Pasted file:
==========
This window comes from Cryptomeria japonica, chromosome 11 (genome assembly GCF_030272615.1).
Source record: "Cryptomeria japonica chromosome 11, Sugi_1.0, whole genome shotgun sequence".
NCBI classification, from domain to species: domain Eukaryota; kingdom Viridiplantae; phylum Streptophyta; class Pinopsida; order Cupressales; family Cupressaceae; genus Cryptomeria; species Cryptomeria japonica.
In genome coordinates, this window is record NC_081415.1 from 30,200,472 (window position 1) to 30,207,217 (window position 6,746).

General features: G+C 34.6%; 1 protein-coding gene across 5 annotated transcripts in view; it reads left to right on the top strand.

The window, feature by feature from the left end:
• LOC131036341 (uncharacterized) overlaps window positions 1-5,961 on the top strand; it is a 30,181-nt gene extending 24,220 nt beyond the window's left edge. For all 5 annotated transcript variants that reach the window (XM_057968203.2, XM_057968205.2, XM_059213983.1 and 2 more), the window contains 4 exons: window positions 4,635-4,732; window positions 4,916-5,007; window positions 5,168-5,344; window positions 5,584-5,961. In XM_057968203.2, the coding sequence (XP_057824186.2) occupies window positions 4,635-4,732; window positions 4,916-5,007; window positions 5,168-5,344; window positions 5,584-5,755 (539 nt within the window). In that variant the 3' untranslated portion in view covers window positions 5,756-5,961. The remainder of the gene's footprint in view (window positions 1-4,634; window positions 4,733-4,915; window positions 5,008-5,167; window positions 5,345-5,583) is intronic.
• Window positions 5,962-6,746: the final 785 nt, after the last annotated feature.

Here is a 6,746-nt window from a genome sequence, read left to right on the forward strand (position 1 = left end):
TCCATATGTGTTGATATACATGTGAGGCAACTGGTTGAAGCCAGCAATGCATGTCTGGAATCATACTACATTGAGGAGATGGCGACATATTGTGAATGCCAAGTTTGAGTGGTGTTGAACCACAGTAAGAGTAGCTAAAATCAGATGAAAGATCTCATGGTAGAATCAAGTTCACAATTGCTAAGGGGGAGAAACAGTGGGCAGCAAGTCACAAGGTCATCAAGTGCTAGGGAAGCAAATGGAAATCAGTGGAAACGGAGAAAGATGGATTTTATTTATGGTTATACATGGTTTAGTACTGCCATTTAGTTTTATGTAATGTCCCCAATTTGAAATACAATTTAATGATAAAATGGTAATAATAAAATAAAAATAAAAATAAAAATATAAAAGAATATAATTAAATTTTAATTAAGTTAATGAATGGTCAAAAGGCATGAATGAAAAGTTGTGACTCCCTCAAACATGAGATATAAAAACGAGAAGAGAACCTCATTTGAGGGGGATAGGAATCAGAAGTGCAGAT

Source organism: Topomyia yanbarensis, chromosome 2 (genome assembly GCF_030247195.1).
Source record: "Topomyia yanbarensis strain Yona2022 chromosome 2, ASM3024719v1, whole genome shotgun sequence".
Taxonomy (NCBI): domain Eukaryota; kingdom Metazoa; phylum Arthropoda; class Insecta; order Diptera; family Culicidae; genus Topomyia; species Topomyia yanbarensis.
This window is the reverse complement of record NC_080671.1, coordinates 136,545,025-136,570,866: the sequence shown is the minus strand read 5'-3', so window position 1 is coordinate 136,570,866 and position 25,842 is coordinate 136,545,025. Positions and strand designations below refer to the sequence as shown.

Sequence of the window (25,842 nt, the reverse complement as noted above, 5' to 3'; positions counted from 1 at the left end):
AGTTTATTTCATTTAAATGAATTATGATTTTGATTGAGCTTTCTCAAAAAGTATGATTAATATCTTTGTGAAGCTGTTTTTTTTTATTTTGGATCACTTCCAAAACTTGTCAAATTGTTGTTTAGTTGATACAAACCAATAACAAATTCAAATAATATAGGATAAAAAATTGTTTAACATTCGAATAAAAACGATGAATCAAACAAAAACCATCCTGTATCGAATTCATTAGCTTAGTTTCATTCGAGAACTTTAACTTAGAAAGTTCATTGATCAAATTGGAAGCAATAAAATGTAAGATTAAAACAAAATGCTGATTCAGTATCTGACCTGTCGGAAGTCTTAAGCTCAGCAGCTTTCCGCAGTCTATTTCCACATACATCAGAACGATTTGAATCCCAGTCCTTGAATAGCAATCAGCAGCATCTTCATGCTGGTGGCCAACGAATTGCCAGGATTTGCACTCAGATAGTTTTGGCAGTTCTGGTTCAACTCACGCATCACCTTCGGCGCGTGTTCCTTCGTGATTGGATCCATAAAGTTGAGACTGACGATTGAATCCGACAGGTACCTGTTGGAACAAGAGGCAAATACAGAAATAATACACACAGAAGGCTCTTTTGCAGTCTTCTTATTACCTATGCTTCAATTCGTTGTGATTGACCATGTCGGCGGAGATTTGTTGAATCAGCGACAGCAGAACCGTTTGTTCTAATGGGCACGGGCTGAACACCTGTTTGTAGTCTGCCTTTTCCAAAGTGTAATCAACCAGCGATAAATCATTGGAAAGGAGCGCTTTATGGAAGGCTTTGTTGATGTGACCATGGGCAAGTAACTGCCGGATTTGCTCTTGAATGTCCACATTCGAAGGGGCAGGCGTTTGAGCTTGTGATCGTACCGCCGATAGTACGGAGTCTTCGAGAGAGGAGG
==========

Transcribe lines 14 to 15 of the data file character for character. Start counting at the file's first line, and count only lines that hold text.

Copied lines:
This window is the reverse complement of record NC_080671.1, coordinates 136,545,025-136,570,866: the sequence shown is the minus strand read 5'-3', so window position 1 is coordinate 136,570,866 and position 25,842 is coordinate 136,545,025. Positions and strand designations below refer to the sequence as shown.

Sequence of the window (25,842 nt, the reverse complement as noted above, 5' to 3'; positions counted from 1 at the left end):